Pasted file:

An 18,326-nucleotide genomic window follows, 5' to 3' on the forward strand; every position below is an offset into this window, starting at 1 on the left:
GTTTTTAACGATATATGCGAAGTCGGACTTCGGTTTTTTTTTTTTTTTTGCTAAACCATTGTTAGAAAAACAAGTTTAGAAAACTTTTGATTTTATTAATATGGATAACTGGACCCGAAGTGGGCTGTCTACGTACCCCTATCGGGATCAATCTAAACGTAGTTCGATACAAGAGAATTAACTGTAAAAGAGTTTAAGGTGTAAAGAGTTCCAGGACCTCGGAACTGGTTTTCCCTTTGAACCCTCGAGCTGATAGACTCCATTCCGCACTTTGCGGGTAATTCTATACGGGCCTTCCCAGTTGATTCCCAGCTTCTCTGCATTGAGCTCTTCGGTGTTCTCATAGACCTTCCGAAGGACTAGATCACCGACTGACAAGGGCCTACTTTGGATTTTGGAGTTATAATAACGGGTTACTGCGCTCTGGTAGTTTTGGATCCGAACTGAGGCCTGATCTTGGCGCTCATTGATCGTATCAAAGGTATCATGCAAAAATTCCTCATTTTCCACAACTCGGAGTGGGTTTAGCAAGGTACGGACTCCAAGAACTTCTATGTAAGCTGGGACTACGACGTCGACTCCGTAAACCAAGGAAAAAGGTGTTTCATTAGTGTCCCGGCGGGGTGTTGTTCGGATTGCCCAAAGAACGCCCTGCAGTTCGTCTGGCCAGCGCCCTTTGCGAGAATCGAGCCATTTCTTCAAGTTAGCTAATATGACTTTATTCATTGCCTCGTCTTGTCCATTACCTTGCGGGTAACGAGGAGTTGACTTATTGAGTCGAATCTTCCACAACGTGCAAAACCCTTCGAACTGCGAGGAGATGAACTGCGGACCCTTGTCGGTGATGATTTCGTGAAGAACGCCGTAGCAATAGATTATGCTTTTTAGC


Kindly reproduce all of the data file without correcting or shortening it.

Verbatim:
An 18,326-nucleotide genomic window follows, 5' to 3' on the forward strand; every position below is an offset into this window, starting at 1 on the left:
GTTTTTAACGATATATGCGAAGTCGGACTTCGGTTTTTTTTTTTTTTTTGCTAAACCATTGTTAGAAAAACAAGTTTAGAAAACTTTTGATTTTATTAATATGGATAACTGGACCCGAAGTGGGCTGTCTACGTACCCCTATCGGGATCAATCTAAACGTAGTTCGATACAAGAGAATTAACTGTAAAAGAGTTTAAGGTGTAAAGAGTTCCAGGACCTCGGAACTGGTTTTCCCTTTGAACCCTCGAGCTGATAGACTCCATTCCGCACTTTGCGGGTAATTCTATACGGGCCTTCCCAGTTGATTCCCAGCTTCTCTGCATTGAGCTCTTCGGTGTTCTCATAGACCTTCCGAAGGACTAGATCACCGACTGACAAGGGCCTACTTTGGATTTTGGAGTTATAATAACGGGTTACTGCGCTCTGGTAGTTTTGGATCCGAACTGAGGCCTGATCTTGGCGCTCATTGATCGTATCAAAGGTATCATGCAAAAATTCCTCATTTTCCACAACTCGGAGTGGGTTTAGCAAGGTACGGACTCCAAGAACTTCTATGTAAGCTGGGACTACGACGTCGACTCCGTAAACCAAGGAAAAAGGTGTTTCATTAGTGTCCCGGCGGGGTGTTGTTCGGATTGCCCAAAGAACGCCCTGCAGTTCGTCTGGCCAGCGCCCTTTGCGAGAATCGAGCCATTTCTTCAAGTTAGCTAATATGACTTTATTCATTGCCTCGTCTTGTCCATTACCTTGCGGGTAACGAGGAGTTGACTTATTGAGTCGAATCTTCCACAACGTGCAAAACCCTTCGAACTGCGAGGAGATGAACTGCGGACCCTTGTCGGTGATGATTTCGTGAAGAACGCCGTAGCAATAGATTATGCTTTTTAGC